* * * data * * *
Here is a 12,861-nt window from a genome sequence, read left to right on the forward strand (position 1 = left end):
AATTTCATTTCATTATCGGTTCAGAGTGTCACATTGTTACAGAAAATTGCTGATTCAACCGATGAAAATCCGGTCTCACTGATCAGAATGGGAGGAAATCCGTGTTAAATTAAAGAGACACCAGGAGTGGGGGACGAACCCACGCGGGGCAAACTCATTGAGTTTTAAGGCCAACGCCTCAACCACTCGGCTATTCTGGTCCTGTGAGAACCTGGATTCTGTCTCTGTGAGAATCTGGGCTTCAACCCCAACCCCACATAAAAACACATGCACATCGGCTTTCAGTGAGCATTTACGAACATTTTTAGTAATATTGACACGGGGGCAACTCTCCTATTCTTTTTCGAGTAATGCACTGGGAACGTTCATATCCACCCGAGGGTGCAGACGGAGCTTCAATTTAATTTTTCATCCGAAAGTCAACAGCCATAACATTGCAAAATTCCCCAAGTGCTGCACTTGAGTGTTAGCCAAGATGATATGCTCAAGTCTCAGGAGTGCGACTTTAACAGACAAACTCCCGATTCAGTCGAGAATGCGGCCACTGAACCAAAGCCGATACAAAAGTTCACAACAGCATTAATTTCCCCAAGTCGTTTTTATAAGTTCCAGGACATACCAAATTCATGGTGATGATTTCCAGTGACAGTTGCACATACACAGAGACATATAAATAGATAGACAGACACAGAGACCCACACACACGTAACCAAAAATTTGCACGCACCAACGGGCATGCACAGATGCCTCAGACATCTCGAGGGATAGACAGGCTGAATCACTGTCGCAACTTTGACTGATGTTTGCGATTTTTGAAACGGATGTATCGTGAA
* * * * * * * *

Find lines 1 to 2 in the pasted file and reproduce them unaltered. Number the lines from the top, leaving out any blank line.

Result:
Here is a 12,861-nt window from a genome sequence, read left to right on the forward strand (position 1 = left end):
AATTTCATTTCATTATCGGTTCAGAGTGTCACATTGTTACAGAAAATTGCTGATTCAACCGATGAAAATCCGGTCTCACTGATCAGAATGGGAGGAAATCCGTGTTAAATTAAAGAGACACCAGGAGTGGGGGACGAACCCACGCGGGGCAAACTCATTGAGTTTTAAGGCCAACGCCTCAACCACTCGGCTATTCTGGTCCTGTGAGAACCTGGATTCTGTCTCTGTGAGAATCTGGGCTTCAACCCCAACCCCACATAAAAACACATGCACATCGGCTTTCAGTGAGCATTTACGAACATTTTTAGTAATATTGACACGGGGGCAACTCTCCTATTCTTTTTCGAGTAATGCACTGGGAACGTTCATATCCACCCGAGGGTGCAGACGGAGCTTCAATTTAATTTTTCATCCGAAAGTCAACAGCCATAACATTGCAAAATTCCCCAAGTGCTGCACTTGAGTGTTAGCCAAGATGATATGCTCAAGTCTCAGGAGTGCGACTTTAACAGACAAACTCCCGATTCAGTCGAGAATGCGGCCACTGAACCAAAGCCGATACAAAAGTTCACAACAGCATTAATTTCCCCAAGTCGTTTTTATAAGTTCCAGGACATACCAAATTCATGGTGATGATTTCCAGTGACAGTTGCACATACACAGAGACATATAAATAGATAGACAGACACAGAGACCCACACACACGTAACCAAAAATTTGCACGCACCAACGGGCATGCACAGATGCCTCAGACATCTCGAGGGATAGACAGGCTGAATCACTGTCGCAACTTTGACTGATGTTTGCGATTTTTGAAACGGATGTATCGTGAA